Even in storage your boat is at risk during hurricane season. Follow these tips to prepare your boat to withstand hurricanes and other rough weather.
Published on January 1, 2020
Hurricanes have been known not to give much warning; sometimes less than 24 hours before they make landfall which doesn’t give you a lot of time to prepare your boat to withstand wind gusts of 75 to 155+ mph. So if you want your boat to have a fighting chance of surviving the extreme winds, waves, rainfall and storm surges associated with a catastrophic storm, you need to develop a written plan well before hurricane season begins; a plan that will include second and third options if your primary plan cannot be carried out!
Preplanning – When Minutes Count
Your hurricane plan will need to take into consideration your type of boat, location and potential onshore/offshore shelters, as well as the characteristics of severe weather specific to your region. Then, prior to hurricane season, you must create an appropriate checklist so that you don’t waste any time once a hurricane watch has been issued. You’ll want to prepare a hurricane supply kit with items such as:
- batteries for radios and communication devices
- extra lines
- anchors, chain
- chaffing gear
- duct tape
- wood plugs
- a first aid kit
It will also be helpful to take an inventory of the items in your boat as well as a video and/or photos of the exterior and interior, for insurance purposes, should your boat sustain damage due to a hurricane. Determining a safe evacuation plan, including locating a “hurricane hole” if you are not be able to remove your boat from the water or your dock, should occur at least 2 to 3 months prior to the arrival of hurricane season so that you can act quickly when time is of the essence. And last but not least, you should keep your insurance policy and all other important documents in a safe location, away from your boat, so they aren’t lost or destroyed during a storm.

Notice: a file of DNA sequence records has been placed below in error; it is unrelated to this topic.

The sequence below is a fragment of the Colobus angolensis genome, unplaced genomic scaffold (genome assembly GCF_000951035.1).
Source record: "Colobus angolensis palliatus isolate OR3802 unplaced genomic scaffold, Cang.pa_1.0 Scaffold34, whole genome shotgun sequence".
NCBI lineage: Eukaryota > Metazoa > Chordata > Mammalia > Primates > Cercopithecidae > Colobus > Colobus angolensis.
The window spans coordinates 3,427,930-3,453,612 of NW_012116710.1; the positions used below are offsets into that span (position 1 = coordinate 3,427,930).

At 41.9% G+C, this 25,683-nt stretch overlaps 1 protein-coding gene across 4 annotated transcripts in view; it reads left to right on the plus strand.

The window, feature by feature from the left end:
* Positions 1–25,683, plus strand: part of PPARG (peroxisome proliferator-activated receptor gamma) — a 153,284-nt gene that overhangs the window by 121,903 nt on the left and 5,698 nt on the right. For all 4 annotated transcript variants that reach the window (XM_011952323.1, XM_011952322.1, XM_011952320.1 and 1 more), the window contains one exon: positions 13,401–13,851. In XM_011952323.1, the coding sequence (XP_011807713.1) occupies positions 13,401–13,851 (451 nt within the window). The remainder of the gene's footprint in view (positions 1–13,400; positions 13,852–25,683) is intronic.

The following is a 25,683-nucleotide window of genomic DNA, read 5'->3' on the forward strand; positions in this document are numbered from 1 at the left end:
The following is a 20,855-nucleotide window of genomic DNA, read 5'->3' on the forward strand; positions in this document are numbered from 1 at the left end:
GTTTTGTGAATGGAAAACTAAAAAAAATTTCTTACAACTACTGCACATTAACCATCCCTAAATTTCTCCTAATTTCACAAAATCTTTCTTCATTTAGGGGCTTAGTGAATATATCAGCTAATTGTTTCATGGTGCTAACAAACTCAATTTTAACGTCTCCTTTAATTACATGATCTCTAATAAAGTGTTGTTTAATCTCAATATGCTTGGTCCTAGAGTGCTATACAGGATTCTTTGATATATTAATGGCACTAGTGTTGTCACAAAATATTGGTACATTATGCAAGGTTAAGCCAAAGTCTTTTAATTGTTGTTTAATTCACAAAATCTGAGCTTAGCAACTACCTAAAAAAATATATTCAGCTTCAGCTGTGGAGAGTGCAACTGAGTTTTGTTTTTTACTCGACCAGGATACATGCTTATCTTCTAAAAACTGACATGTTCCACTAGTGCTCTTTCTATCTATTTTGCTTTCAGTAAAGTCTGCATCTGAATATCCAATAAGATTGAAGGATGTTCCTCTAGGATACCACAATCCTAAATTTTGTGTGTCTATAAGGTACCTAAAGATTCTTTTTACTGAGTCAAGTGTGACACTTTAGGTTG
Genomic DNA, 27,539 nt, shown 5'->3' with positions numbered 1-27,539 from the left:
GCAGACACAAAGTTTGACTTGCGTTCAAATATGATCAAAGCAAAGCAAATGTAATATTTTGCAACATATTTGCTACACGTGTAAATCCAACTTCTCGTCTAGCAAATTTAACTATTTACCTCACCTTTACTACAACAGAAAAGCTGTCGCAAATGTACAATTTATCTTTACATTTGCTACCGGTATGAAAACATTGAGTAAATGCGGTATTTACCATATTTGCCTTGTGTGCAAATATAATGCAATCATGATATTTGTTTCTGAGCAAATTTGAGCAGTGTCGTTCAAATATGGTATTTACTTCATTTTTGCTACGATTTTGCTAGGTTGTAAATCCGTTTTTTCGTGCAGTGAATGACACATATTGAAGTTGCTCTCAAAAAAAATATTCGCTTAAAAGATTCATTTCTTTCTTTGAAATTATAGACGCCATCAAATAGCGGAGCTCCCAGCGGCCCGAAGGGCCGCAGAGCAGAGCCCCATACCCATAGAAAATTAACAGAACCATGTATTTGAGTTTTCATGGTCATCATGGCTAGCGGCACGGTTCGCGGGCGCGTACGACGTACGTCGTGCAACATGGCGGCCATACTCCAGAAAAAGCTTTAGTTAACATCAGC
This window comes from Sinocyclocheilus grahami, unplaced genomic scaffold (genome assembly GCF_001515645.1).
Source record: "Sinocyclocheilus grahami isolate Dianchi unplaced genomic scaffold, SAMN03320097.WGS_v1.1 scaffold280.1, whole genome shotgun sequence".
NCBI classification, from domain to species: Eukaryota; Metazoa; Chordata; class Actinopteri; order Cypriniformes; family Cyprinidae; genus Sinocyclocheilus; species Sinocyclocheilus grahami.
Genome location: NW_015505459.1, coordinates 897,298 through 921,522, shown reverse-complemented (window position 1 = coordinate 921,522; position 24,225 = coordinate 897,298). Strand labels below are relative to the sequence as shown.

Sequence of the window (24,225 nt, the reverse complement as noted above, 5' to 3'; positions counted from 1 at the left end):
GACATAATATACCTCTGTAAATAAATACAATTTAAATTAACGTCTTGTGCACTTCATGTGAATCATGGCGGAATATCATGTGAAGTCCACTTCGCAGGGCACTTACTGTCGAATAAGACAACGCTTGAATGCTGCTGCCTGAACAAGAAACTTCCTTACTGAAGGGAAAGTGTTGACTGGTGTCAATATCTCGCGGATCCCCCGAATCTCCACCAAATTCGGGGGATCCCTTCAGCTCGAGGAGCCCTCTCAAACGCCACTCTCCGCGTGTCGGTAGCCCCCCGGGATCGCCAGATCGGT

Moving Your Boat
Land is by far the safest place for a boat during a hurricane. If your boat can be trailered then drive it to a secure location far inland. Protecting your boat inside a wind rated building is preferable to keeping it out in the open air. If the boat cannot be moved inland, then it’s suggested that the boat be tied to the trailer and then the trailer be anchored to the ground or an unmovable object, facing it toward the expected wind direction. Since wind speeds will be high and likely erratic you should consider lowering the height of the trailer, reducing the tire pressure, and chocking the wheels with cement blocks. If you have an outboard motor that can be removed then do so and store it in a safe location. Also remove anything that isn’t permanently fastened to the boat as well as items that can shift inside the boat.
Securing Your Boat
If your plan includes moving your boat to a “hurricane hole” be sure to verify that it’s accessible and available well ahead of a storm. Secure your boat by tying numerous lines from your boat to sturdy trees in a crisscross pattern as well as dropping multiple anchors at various angles. If your plan is to anchor your boat (which is not recommended) use many oversized anchors complete with chains and sentinels. Just be sure to plan beforehand how you intend to get back to shore as you should not attempt to stay onboard during a storm. And if you are planning to leave your boat on davits or lifts, don’t! Hurricane winds and storm surges will cause your boat to go airborne with serious destruction being the likely outcome.
Leaving your boat at a dock during a hurricane will have its challenges, but if this is your only option then you must have lines that are longer, larger and protected against chaffing as the swinging action created by a storm can destroy even the thickest nylon lines. Therefore chafe protectors are absolutely essential for all lines but especially for lines that will rub cleats, decks and dock edges. At a fixed dock be sure to create a plan that has your boat placed in the center of many dock lines; some say it should look like a spider suspended in the center of a large web so that your boat can rise and fall with the wind and waves accompanying a storm. If you can move your boat to a larger slip, then do so, and place your storm lines high on the pilings, in a way that minimizes the chance of crashing into the dock or pilings, but also allows for the tidal rise and storm surge.
The Calm After the Storm
Once the storm has subsided and it is safe to return to your boat you need to do so quickly so as to mitigate further damage. For insurance purposes you should photograph and/or video all damage and list all missing items. However, given the likely storm surge that accompanies hurricanes, it’s paramount that you consider your safety prior to boarding your vessel, especially when inspecting for engine and electrical damage.
Preparing for a hurricane is serious business. Not only do you need to think about preventing damage to your own boat, you need to consider the damage you could possibly cause to neighboring boats or property. In fact, if you fail to plan properly for a named storm you could be found legally liable for damages caused by your boat. Therefore, it pays to take the time to draft a hurricane plan prior to hurricane season so that you are well prepared to execute the plan should a storm watch be issued.